If you have multiple sources of income (such as self-employment or income from side hustles), add them all together and subtract any business expenses and taxes you’ll need to pay.
By getting a general spending overview, you’ll recognize the categories where you’re prioritizing your wealth and learn whether you need to cut spending or start rearranging your funds.
3. Determine Your Savings Goals
Sit down and take a look at what’s going on during the next few years. Do you have any financial goals or milestones you want to reach? For example, let’s say you’d like to surprise your spouse with a trip to Paris on your 10th wedding anniversary by the end of next year. Or maybe you’re looking to buy your dream house in the next 5 years.
Take this time to look at how much it’ll cost you to achieve these goals. Then break it all down. Maybe the trip to Paris will set you back $5,000. So how much will you need to set aside each month to pay for it in a year? For your dream home, is it realistic to save up for a 20% down payment within the next 5 years?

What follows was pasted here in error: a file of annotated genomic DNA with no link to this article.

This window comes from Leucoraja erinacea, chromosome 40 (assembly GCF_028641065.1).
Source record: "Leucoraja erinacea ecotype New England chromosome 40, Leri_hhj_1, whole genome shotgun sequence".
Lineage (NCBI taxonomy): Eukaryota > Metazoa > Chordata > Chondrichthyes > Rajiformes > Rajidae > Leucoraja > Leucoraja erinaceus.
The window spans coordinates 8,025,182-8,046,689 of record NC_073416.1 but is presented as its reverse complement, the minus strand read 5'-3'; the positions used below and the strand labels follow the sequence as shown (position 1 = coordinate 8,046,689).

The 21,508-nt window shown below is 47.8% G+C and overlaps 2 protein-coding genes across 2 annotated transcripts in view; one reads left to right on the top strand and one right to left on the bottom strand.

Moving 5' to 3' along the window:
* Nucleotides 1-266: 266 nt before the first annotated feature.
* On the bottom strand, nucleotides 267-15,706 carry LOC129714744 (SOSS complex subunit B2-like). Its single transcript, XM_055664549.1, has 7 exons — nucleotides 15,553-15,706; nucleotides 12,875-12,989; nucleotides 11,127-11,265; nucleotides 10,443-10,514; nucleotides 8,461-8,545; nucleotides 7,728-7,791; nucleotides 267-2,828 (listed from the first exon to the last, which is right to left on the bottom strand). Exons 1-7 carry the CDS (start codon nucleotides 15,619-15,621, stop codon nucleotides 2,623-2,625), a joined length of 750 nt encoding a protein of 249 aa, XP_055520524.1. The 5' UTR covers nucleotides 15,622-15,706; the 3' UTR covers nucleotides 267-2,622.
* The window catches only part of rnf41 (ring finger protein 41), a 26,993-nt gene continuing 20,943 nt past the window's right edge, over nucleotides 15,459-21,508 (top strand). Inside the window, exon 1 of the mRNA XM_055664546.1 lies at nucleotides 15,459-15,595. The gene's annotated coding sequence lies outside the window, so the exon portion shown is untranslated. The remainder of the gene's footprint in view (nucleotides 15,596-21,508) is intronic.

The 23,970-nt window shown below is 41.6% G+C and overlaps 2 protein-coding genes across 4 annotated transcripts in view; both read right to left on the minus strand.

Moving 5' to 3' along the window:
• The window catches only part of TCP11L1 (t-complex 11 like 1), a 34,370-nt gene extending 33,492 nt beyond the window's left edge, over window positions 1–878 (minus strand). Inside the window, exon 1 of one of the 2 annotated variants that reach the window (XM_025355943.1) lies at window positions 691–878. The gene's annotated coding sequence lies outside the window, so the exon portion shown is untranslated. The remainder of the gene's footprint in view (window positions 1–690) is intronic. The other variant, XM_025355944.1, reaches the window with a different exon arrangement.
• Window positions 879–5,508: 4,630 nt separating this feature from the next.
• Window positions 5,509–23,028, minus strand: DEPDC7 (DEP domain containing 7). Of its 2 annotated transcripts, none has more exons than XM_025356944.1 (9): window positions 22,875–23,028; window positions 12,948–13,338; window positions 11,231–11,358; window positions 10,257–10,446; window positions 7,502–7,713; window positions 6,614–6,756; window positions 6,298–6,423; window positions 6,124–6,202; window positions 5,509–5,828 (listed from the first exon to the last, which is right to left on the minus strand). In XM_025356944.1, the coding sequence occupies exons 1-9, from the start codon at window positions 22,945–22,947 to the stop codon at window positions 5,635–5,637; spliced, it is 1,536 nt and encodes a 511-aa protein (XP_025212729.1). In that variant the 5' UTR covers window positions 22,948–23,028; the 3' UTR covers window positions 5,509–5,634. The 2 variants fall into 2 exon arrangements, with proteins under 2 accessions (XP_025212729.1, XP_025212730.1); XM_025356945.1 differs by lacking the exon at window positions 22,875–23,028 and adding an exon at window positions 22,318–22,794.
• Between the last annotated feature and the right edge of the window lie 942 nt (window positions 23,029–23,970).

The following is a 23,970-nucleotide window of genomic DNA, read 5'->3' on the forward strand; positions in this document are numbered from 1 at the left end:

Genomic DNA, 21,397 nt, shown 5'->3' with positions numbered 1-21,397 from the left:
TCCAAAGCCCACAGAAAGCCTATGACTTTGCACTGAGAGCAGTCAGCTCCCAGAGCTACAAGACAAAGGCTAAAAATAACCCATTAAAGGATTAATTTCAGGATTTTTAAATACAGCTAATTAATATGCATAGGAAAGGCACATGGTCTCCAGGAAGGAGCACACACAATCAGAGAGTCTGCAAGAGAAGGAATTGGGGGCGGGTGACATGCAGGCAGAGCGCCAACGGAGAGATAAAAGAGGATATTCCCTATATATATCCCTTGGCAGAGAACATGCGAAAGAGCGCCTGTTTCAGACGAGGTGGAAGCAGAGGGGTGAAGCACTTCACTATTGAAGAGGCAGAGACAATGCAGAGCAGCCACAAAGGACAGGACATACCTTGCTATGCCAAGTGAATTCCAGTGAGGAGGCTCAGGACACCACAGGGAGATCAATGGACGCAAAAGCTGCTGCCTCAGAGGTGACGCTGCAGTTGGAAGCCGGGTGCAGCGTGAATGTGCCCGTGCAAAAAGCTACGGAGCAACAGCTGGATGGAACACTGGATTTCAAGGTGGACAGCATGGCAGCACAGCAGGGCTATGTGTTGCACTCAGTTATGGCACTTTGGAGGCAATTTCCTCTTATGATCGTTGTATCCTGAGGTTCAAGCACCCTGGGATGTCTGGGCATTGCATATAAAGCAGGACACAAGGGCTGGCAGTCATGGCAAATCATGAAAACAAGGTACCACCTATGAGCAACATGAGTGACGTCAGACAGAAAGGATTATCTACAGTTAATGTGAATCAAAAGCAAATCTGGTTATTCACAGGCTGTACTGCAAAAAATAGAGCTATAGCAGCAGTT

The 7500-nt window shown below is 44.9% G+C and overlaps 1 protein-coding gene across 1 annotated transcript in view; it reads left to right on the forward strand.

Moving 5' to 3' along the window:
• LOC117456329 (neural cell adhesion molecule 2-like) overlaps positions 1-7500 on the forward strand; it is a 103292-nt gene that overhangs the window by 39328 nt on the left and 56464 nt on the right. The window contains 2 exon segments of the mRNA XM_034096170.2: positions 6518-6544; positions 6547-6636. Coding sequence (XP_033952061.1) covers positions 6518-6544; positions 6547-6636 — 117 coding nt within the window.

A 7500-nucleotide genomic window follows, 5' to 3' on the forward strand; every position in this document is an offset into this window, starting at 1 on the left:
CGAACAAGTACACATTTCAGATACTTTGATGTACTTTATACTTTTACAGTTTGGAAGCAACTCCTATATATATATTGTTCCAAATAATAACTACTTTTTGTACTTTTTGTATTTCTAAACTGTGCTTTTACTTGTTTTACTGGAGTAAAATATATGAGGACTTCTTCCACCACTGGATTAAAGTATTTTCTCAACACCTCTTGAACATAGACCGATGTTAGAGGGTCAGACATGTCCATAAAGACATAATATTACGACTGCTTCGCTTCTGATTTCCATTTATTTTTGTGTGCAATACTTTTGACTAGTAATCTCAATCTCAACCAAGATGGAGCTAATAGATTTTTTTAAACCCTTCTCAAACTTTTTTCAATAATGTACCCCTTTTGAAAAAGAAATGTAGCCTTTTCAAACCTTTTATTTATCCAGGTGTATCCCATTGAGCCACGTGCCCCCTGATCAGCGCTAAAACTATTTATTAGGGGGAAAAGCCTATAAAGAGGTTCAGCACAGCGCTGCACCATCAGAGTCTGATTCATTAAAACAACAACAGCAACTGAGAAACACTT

If you have loans you’re paying off, take this time to write them down, including the minimum payments and how much you’ve been putting toward them. How much can you save each paycheck without going into any debt?
4. Calculate Your Total Income And Expenses
Add up all your expenses, plus money you want to set aside for savings goals, and compare it with your take-home pay.
If your expenses exceed your monthly income, it’s time to figure out how to trim your expenses to free up some savings. If there’s extra money, decide where to allocate the rest of the funds.
5. Make A Budget Plan
Once you’ve determined what you spend each month and how much you could realistically save, it’s time to put a plan into action. A few known methods are available for you to choose from, depending on your money management style. We’ll get into more detail about different budget plans in the next section.
6. Track Your Progress And Refine As Needed